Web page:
5,600 people are employed by the river and the plan is to keep it that way. But with many in manufacturing (18% of businesses) and vehicle repair (13%), how many of these can remain? The Blackwall Tunnel is seen as both a blessing and a curse by many firms – but with increased pressure on the road network, it’s hard to see how these can co-exist with mass homebuilding.
To the west, Angerstein and Murphy’s wharves are assumed to be staying in use – should the businesses close, the study suggests the railway line alignment leading to the yards is kept for possible passenger use.
The idea here seems to be to develop the artistic and creative uses that have developed around Thames-Side Studios. But with public transport access fairly poor, is this really a goer?
But there’s a strong emphasis on making more of the rich history of the Charlton riverside, possibly a reaction to the near-complete erasure of much of Greenwich Peninsula’s industrial heritage.
Buildings recommended for listing include somes of the old Siemens buildings (partly used by Thames-Side Studios) and the Corys boatyard – even though the council gave the firm permission to knock it down four years ago. It’s suggested the Victoria pub facade is retained and the site put to a new use. Interestingly, the surviving small shop on the north side of Woolwich Road – London & Kent Electrical, whose owner refused to move when the Sainsbury’s/M&S site was being developed – is also recommended for listing.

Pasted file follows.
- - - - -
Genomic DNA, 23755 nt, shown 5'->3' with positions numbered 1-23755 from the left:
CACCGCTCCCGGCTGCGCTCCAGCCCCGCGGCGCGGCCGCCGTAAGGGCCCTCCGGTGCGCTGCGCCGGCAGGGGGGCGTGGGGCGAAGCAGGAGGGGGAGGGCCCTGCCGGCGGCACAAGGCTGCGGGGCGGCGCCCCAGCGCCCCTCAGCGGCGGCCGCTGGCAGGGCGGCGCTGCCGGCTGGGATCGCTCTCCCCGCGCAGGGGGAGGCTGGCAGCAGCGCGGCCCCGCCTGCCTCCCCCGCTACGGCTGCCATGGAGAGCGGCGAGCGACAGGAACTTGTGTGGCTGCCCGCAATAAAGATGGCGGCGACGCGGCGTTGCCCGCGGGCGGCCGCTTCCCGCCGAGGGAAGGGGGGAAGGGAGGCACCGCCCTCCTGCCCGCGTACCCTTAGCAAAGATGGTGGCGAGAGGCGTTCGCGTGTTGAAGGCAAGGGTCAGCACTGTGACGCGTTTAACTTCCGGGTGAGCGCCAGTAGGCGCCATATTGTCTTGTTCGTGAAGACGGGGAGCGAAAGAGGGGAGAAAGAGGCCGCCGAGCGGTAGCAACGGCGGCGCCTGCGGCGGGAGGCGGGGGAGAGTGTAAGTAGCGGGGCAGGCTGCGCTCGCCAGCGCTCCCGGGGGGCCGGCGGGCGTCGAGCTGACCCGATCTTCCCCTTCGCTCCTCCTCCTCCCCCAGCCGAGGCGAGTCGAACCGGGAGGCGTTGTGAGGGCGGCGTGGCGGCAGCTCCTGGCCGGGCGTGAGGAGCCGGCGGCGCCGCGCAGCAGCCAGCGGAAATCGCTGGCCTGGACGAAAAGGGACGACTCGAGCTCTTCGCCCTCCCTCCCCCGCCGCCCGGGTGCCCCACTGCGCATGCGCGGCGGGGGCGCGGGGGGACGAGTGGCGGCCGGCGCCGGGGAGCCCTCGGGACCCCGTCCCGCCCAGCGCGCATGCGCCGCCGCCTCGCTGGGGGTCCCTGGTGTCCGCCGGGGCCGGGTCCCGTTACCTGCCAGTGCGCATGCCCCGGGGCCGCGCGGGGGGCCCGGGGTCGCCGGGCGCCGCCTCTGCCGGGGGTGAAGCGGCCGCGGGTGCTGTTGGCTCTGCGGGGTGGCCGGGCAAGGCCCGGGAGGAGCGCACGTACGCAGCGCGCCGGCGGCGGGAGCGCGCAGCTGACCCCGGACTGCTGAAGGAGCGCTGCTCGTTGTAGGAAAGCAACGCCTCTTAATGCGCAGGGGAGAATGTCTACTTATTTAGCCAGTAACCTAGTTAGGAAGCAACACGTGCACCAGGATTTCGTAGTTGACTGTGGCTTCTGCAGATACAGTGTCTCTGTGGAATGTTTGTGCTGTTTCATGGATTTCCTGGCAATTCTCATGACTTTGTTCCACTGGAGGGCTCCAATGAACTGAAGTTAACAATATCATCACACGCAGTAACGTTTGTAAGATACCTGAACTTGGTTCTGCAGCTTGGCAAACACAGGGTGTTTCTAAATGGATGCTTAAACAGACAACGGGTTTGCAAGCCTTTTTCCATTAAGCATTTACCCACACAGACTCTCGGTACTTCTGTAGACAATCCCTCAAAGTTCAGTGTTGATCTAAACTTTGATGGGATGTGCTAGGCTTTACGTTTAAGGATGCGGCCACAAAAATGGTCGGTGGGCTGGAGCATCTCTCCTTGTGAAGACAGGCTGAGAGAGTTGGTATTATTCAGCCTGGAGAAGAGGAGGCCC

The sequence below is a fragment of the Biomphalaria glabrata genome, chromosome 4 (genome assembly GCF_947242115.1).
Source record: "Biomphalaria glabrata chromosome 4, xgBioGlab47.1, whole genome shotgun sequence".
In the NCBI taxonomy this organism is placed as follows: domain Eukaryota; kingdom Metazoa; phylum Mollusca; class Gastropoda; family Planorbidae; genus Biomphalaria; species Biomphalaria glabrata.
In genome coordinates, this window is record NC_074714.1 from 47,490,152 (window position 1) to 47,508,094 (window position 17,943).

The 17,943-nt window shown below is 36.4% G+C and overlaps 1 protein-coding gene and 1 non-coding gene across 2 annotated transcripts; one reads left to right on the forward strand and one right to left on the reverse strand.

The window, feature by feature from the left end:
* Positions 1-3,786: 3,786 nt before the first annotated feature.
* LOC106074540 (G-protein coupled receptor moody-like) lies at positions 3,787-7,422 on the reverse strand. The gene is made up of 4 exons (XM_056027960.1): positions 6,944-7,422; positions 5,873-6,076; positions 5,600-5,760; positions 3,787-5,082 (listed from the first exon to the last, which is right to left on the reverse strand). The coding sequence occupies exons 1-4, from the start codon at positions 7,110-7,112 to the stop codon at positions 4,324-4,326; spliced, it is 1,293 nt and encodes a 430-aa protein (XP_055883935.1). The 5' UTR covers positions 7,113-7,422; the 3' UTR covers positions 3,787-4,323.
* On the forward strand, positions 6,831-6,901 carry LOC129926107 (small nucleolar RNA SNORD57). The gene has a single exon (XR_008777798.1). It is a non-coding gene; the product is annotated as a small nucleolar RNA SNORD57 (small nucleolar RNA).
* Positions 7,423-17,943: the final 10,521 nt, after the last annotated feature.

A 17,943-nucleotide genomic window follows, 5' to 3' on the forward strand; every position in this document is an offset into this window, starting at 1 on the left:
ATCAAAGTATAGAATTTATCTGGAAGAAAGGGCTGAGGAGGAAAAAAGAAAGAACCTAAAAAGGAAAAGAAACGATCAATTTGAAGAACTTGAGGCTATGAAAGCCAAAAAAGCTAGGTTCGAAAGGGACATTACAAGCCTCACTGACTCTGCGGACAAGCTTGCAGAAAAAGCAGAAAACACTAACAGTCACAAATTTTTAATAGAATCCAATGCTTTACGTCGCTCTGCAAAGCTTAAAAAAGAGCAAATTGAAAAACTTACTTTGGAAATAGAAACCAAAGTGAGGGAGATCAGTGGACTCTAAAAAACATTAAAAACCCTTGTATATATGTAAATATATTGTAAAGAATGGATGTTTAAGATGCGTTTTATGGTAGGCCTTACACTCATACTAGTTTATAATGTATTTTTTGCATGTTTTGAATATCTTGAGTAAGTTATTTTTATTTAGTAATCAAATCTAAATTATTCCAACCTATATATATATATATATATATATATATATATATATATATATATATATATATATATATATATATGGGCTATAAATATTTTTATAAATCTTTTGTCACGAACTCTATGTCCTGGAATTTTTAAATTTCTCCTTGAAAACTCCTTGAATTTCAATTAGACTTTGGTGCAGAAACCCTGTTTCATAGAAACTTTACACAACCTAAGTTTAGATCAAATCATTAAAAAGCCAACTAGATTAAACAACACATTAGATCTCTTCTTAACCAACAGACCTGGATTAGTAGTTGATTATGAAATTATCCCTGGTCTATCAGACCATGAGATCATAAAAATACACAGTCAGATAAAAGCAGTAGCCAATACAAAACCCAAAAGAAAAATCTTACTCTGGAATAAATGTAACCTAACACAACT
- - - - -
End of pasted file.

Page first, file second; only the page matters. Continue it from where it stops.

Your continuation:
One thing missing from the heritage study is the area’s sporting links – a huge omission is the founding of Charlton Athletic at Siemens Meadow, in the heart of the area now up for redevelopment, in 1905. There is also no mention of the greyhound stadium which sat on Anchor & Hope Lane from 1928 to 1971.
It’s all about the infrastructure
The weakest part of the masterplan is – as ever – the infrastructure part. There are positive parts – reworking Bugsbys Way to make it less of a barrier desperately needs doing now, and it’s good to see it get a mention. (Interestingly, Barking & Dagenham is planning to bury the A13 for a stretch to encourage redevelopment – would this be a goer in Charlton or the peninsula, or just it just hide a problem?)
The plan sees a new road being driven through from Anchor & Hope Lane towards Woolwich Road to serve the new developments – but this would not be an alternative to Woolwich Road, which seems peculiar when one of the wishes of the masterplan is to see part of the A206 downgraded so it only serves local traffic. Instead, it would be used by a revived Greenwich Waterfront Transit, the segregated bus scheme axed by Boris Johnson in 2008.
But with North Greenwich station due to come under increasing pressure – and the Greenwich Peninsula itself to get more crowded – expecting or encouraging people to commute via there may be an unrealistic ask. It’s hard to know quite what the answer is, though, without getting a crayon out and drawing a line that will cost billions.